Also, live-birth is more dangerous than a uterine replicator given the dangers of the world. Life is dangerous. There are car accidents, food poisoning, even just accidentally falling down the stairs. A replicator keeps the baby safe and secure and away from all the natural hazards (Although it does bring up all sorts of new hazards, like what if the power goes out, or there's no staff to extract it at the end of the cycle, etc.).
roxana
01:16:16 PM Jul 18th 2012
And the serious squickiness of getting your ova extracted. Betans do seem to be detaching themselves from nature as much as possible. Perhaps an inevitable result of having to live in artificially created arcologies but Cordelia's Betan bigotry REALLY gets to me. I still want to know why it's the WOMEN who get their bodies messed with and men get off scott free.
JBK405
06:43:09 PM Jul 18th 2012
Cultural baggage. There's criticism of women in real life for using birth control (Being on the pill can get you labelled "Slut") but I've never heard the same applied to a man who uses birth control (A condom). Beta is a relatively nice society, with a lot of equality, but nobody (Not even Cordelia within the series) thinks it's perfect.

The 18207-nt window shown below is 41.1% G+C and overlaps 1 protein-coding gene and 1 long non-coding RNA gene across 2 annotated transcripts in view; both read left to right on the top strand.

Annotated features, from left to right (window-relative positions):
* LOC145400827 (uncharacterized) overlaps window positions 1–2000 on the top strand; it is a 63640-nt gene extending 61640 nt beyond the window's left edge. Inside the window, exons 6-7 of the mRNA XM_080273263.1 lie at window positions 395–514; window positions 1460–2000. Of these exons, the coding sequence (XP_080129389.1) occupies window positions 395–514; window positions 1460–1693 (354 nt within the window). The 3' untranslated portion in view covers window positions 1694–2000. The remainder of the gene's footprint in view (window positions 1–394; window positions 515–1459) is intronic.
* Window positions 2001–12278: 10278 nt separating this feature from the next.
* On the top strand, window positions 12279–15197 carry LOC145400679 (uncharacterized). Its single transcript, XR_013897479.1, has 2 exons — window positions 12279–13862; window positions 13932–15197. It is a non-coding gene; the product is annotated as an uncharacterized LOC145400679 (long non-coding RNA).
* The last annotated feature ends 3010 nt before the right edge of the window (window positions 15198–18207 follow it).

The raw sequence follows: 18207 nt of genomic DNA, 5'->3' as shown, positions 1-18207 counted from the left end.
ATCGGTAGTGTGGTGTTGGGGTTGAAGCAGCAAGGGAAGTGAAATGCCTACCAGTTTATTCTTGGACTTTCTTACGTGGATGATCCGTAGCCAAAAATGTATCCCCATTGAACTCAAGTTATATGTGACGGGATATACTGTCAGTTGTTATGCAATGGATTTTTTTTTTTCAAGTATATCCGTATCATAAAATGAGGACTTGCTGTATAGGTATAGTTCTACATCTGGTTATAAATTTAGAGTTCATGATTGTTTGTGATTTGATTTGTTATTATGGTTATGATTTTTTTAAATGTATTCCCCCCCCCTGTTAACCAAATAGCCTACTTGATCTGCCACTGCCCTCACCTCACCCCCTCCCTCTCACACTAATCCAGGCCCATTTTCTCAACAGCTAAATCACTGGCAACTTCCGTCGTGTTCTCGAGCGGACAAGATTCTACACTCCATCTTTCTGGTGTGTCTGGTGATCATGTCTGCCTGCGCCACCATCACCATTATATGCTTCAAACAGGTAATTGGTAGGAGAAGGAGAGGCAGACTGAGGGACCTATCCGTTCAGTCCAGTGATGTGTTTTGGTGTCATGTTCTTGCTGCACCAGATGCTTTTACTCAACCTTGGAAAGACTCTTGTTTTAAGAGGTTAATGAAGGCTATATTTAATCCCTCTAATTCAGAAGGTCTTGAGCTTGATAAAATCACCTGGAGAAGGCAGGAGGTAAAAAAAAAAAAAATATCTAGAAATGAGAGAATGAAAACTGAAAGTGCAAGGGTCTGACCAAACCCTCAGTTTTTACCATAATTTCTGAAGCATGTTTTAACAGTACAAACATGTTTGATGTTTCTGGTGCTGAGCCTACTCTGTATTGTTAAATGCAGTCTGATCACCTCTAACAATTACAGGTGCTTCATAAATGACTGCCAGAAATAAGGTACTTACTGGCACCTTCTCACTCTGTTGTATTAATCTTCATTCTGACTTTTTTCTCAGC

roxana
06:37:28 AM Jul 19th 2012
I'd mind less if they'd just admit that the chief advantage of uterine replicators is convenience because there is no question that pregnancy does cramp a woman's style. It's the relentless demonization of 'body birth' as primitive and dangerous that raised my hackles. One cannot but notice that Beta's 'unisex' society depends on eliminating female biology as much as possible to bring them closer to the 'male' norm.

roxana
11:56:58 AM Jul 20th 2012
And nobody seems to be addressing - or even considering - the elist nature of the 'benefits' of uterine replicators which are CLEARLY limited to the more affluent middle classes and above.
JBK405
12:17:55 PM Jul 20th 2012
On Beta I'm pretty sure they're universal, everybody has access to uterine replicator's if they want to use one as part of their basic healthcare (Just like nobody does not have a com console in the home).
roxana
09:03:46 AM Jul 21st 2012
I was thinking about Barrayar. Clearly cost IS an issue there.
JBK405
09:07:24 AM Jul 21st 2012
Oh, quite true, but Barrayar is still a caste-based society, they've got social issues coming out the wazoo.
roxana
09:23:09 AM Jul 24th 2012